Let’s say you’ve created a scrumptious recipe that is uniquely yours. You haven’t seen it on the Food Network and it’s not something you read on a restaurant menu – it’s your own invention. You might feel the need to protect it. Securing legal protection for a recipe isn’t an easy-as-1-2-3 process- there are some formalities to consider. With that said, we’ll take a look at the different forms of legal protection and whether a recipe qualifies for them or not.

As a quick side note, we want to remind you that we are not legal experts ourselves and the information we’re sharing is based on the research of intellectual property laws.

4 Levels of Legal Protection for Cookbook Publishers to Know

A cold hard truth in the culinary world is that no one truly owns a recipe. At some point, if a recipe becomes famous, other cooks and chefs will emulate it or at least draw inspiration from it. That’s how beginner chefs learn their craft and how more experienced ones expand their culinary repertoire.

With that said, there are certain instances where a chef or cook should protect their creation when they have the legal right to do so. Whatever the occasion, the recipe’s legal status will have to somehow qualify for one of four types of intellectual property termscopyright, patent, trademark and trade secrets.


The purpose of copyright law is to protect the creators and authors of original works, whether that work is a musical composition, literary work or some other form of creation.

Recipes themselves are not protected by copyright. Yes, they might contain your own unique blend of ingredients or feature an innovative cooking method, but you don’t own the names of food ingredients or cooking techniques. For example, ingredients such as “1 tbsp of butter” or “bake at 375 degrees Fahrenheit” are facts and instructions. They’re considered utilitarian information that is freely available to the public, and you can’t own them.

But there is some good news. After you publish a cookbook, copyright law can protect you if your food preparations incorporate highly creative concepts. In other words, if you are naming them, artfully designing them or creating them in collaboration with another brand or an event, you might be able to obtain a copyright for your work.

One example of this is Caitilin Freeman’s Mondrian cake and her cookbook, Modern Art Desserts. The cakes were created for the Blue Bottle Coffee at the San Francisco Museum of Modern Art, and featured intricate design patterns reminiscent of artistic masterpieces. She was most certainly able to obtain a copyright for her cookbook.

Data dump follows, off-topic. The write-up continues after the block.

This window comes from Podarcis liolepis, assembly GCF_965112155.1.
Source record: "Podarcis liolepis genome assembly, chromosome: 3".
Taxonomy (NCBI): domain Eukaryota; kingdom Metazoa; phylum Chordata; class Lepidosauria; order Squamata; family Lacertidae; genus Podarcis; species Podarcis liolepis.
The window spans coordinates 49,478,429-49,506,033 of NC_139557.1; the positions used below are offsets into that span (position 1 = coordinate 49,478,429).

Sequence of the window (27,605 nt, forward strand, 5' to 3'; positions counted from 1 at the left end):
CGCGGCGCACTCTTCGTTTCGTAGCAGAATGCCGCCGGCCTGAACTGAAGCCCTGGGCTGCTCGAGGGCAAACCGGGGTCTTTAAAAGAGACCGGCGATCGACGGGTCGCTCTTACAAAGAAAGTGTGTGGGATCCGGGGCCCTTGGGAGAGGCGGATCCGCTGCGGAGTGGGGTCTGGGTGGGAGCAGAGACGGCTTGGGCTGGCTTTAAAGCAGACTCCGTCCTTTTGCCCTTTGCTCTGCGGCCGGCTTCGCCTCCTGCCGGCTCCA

The purpose of a patent is to protect an invention that solves technical problems. In the culinary world, a patent may provide more value than copyright if you’ve created a new tool, method or formula as that would fall under the category of “invention”.

However, there are some ground rules that chefs need to know before seeking a patent. The invention must be the first of its kind, unknown to the rest of the world. Also, the form this invention takes needs consideration as well. A new mechanical tool will most likely have no issue getting a patent. A new substance may be eligible for a chemical patent. A new recipe, on its own, would likely not get considered.

Of course, if your recipe has some sort of zany new chemical composition, then it may qualify for a chemical patent. The greater likelihood though is that it may qualify for a trade secret (more on this below). Again, simply arranging a new way to combine ingredients is viewed as public knowledge, and therefore, not up for patent consideration.


Trademark law protects brand names, logos, taglines/slogans and catchphrases. Every famous food tagline you can think of such as McDonald’s “I’m Lovin’ It” and Burger King’s “Have It Your Way”, are trademarked expressions. It can also protect a food brand’s packaging and the appearance/shape of its food from being stolen. For example, the Coca Cola bottle is trademarked for its iconic shape.

Ultimately, a trademark is geared towards protecting brand assets behind a food product, as opposed to its recipe. This may seem like a disadvantage for the average cook or chef, but for those who own restaurants, this is great news. Not only will trademark law protect your restaurant name, logo and slogan (if you have one), it can protect the creative names of meals on your menu.

Keep in mind too, that if you want to create a recipe book, for commercial purposes, the name of that book can be submitted for a trademark.

Trade Secrets

You’ve probably noticed a recurring theme here – the law doesn’t protect recipes themselves. They offer protection for the works they appear in, such as a cookbook, or the food products they’re used in. However, there’s another form of legal protection that chefs and cooks may want to consider – trade secrets.